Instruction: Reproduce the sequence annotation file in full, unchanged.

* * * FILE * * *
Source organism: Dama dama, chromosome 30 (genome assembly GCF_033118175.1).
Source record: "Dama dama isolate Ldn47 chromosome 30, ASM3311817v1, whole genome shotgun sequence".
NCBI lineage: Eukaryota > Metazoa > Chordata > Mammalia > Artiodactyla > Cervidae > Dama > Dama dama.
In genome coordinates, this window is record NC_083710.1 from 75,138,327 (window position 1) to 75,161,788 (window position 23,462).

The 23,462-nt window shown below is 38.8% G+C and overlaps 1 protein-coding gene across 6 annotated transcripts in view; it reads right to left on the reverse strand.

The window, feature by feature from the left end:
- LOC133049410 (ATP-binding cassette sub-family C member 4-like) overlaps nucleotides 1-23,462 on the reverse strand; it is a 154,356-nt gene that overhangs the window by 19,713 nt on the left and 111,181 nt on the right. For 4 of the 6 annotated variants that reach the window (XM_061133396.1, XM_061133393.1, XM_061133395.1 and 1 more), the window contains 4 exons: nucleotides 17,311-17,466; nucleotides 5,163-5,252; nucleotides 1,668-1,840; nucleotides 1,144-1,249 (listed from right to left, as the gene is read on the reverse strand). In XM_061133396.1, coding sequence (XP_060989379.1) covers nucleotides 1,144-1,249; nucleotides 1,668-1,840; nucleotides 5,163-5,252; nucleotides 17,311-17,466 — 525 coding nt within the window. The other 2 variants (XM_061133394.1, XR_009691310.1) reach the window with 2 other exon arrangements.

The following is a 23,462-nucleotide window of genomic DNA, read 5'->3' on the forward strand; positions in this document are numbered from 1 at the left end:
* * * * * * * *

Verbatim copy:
Source organism: Dama dama, chromosome 30 (genome assembly GCF_033118175.1).
Source record: "Dama dama isolate Ldn47 chromosome 30, ASM3311817v1, whole genome shotgun sequence".
NCBI lineage: Eukaryota > Metazoa > Chordata > Mammalia > Artiodactyla > Cervidae > Dama > Dama dama.
In genome coordinates, this window is record NC_083710.1 from 75,138,327 (window position 1) to 75,161,788 (window position 23,462).

The 23,462-nt window shown below is 38.8% G+C and overlaps 1 protein-coding gene across 6 annotated transcripts in view; it reads right to left on the reverse strand.

The window, feature by feature from the left end:
- LOC133049410 (ATP-binding cassette sub-family C member 4-like) overlaps nucleotides 1-23,462 on the reverse strand; it is a 154,356-nt gene that overhangs the window by 19,713 nt on the left and 111,181 nt on the right. For 4 of the 6 annotated variants that reach the window (XM_061133396.1, XM_061133393.1, XM_061133395.1 and 1 more), the window contains 4 exons: nucleotides 17,311-17,466; nucleotides 5,163-5,252; nucleotides 1,668-1,840; nucleotides 1,144-1,249 (listed from right to left, as the gene is read on the reverse strand). In XM_061133396.1, coding sequence (XP_060989379.1) covers nucleotides 1,144-1,249; nucleotides 1,668-1,840; nucleotides 5,163-5,252; nucleotides 17,311-17,466 — 525 coding nt within the window. The other 2 variants (XM_061133394.1, XR_009691310.1) reach the window with 2 other exon arrangements.

The following is a 23,462-nucleotide window of genomic DNA, read 5'->3' on the forward strand; positions in this document are numbered from 1 at the left end: